You have probably heard by now that Dell Inc. is offering an iSCSI version of the AX100, their entry-level storage array for SMBs developed in cooperation with EMC Corp.
It"s an option that makes much sense, considering the target market of the AX100, and one that makes the unit more appealing to first-time networked storage buyers because it saves the cost of building a separate FC (Fibre Channel) network.
The starting price of the new model, named AX100i (of course), is US$5,000. With the inherently simpler management of iSCSI networks, the unit is less expensive to buy and to deploy than its FC version.
This new episode in the iSCSI vs. FC rivalry reminded me that another technology, with the promise of further lowering the cost of networked storage while maintaining exceptionally fast performance, will soon enter the tournament.
This new -- and for now unnamed -- storage networking technology originated from newcomer Zetera Corp. (accent is on the first syllable), which made the initial announcement in January. Zetera is not involved in manufacturing products, but its forthcoming technology has already captured the interest of companies such Bell Microproducts Inc., Netgear Inc., and StorCase Technology Inc.
In essence, Zetera has created a new and unique approach to storage networking based on block-based access to remote disk drives over Ethernet using the familiar IP protocol.
That description could fit iSCSI as well, but Zetera takes a slightly different approach that essentially makes each networked drive smarter and able to communicate independently with multiple hosts. In fact, using a proprietary card that translates UDP (user datagram protocol) frames into disk commands, Zetera makes each single drive a network citizen with its own IP address. On the computer side, device drivers and management software enable basic disk configuration and management, plus connectivity to the remote drives, of course.
The first striking difference between Zetera"s technology and other storage networks is the lack of controllers on target storage. We are so used to a hierarchical storage structure where a host can access disk drives only via intermediary I/O controllers that removing that potential source of bottlenecks from our minds may require some adjustments in our approach.
In a Zetera storage network, each drive can be the target of unmediated, point to point, or multicast communications with a host. The data payload for each UDP packet can be as much as 32KB, a respectably high value that makes the technology a good candidate for data-intensive applications such as volume copies or backups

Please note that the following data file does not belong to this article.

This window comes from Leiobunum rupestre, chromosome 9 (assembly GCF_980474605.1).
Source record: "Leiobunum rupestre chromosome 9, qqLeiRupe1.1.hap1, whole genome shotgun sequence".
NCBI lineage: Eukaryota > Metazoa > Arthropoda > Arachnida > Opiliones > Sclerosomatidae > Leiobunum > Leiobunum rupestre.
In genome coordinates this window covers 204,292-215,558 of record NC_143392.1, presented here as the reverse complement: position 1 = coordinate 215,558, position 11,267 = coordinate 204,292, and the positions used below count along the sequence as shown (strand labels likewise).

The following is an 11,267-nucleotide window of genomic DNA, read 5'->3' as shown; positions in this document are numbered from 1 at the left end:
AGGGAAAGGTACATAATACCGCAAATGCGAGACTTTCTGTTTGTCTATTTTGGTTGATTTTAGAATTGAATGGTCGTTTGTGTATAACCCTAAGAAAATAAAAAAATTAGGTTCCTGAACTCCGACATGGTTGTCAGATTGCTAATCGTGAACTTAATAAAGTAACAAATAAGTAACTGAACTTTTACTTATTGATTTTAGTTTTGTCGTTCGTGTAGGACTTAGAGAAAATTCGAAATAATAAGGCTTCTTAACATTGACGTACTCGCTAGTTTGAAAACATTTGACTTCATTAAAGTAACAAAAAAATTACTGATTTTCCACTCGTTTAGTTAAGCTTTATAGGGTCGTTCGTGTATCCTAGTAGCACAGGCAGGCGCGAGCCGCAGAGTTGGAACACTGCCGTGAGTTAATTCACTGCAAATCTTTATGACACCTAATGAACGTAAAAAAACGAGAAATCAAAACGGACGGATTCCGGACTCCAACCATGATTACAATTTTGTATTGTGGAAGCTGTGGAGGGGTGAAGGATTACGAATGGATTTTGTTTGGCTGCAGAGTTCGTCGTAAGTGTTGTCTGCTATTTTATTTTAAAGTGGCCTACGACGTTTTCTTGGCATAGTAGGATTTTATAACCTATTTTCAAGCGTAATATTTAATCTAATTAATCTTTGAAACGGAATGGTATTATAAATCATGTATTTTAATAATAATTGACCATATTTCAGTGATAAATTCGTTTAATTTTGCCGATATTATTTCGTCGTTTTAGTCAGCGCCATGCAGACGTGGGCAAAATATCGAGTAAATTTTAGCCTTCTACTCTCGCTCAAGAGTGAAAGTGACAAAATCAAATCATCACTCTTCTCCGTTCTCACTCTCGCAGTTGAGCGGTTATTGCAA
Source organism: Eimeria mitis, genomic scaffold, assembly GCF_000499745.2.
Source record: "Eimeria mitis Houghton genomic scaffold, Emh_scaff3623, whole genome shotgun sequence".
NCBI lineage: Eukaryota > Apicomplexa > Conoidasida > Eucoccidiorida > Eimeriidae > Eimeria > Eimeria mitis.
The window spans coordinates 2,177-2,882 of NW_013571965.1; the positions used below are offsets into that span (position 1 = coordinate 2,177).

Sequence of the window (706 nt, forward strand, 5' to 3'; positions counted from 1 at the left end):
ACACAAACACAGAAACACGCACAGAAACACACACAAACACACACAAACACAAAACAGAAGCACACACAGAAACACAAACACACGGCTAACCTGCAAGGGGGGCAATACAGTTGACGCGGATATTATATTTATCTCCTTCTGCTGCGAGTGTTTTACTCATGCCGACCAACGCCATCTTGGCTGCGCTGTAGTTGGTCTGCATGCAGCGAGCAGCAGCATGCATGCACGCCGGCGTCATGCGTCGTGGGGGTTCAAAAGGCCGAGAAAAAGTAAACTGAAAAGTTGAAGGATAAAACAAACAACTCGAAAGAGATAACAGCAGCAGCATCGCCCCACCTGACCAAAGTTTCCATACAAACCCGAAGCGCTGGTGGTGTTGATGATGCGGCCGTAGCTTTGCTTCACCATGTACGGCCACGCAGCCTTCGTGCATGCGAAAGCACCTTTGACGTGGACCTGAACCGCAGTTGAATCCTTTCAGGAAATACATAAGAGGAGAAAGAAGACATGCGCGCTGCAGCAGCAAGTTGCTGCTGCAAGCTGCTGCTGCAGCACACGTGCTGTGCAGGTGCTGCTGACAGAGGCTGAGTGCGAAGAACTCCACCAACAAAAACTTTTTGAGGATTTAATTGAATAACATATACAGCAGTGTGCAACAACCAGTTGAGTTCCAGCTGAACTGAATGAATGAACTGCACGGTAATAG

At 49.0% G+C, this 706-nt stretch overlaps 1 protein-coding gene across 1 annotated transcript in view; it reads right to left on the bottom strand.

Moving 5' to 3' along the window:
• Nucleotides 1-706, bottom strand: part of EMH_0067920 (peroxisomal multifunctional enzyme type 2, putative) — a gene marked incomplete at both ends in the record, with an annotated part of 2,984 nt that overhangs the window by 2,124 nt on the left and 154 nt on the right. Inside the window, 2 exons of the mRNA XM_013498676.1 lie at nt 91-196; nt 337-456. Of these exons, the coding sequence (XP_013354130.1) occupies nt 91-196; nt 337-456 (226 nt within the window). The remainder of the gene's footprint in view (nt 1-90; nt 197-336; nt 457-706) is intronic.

It"s interesting to note that the lack of controllers doesn"t prevent the use of RAID for added performance and reliability: According to Zetera, its streamlined architecture translates into efficient software-based RAID.
If you"re asking why Zetera would multicast frames, the reason is that a single logical volume can be spread for performance, or mirrored for improved reliability, across multiple physical drives -- hence the need to multicast, or essentially send the same command to multiple IP addresses.
Zetera also allows you to slice a single drive into multiple volumes, which explains why each command bears an LBA (logical block address) range in addition to the IP address to identify its target.
I have seen a convincing demo of an embryonic Zetera network made up of a laptop host and a prototype box containing an IDE drive and the interface card. Soon we may see conceptually similar units enter the home and SOHO computing markets, but Zetera has more ambitious plans for its technology that include entry level and midtier storage.
On paper, a technology such as Zetera"s that promises fast performance, easy management and contained cost should be a clear winner in a market such as networked storage that, like the AX100i announcement suggests, is still struggling to find the right compromise between performance and cost.
In practice, the success of Zetera"s approach to storage networks will be determined by its acceptance by mainstream vendors. In the low-end, home computing, and SOHO markets, Zetera has no rivals -- but conquering a space in the SMB and midtier storage could be a long struggle. Vendors of iSCSI solutions know this all too well.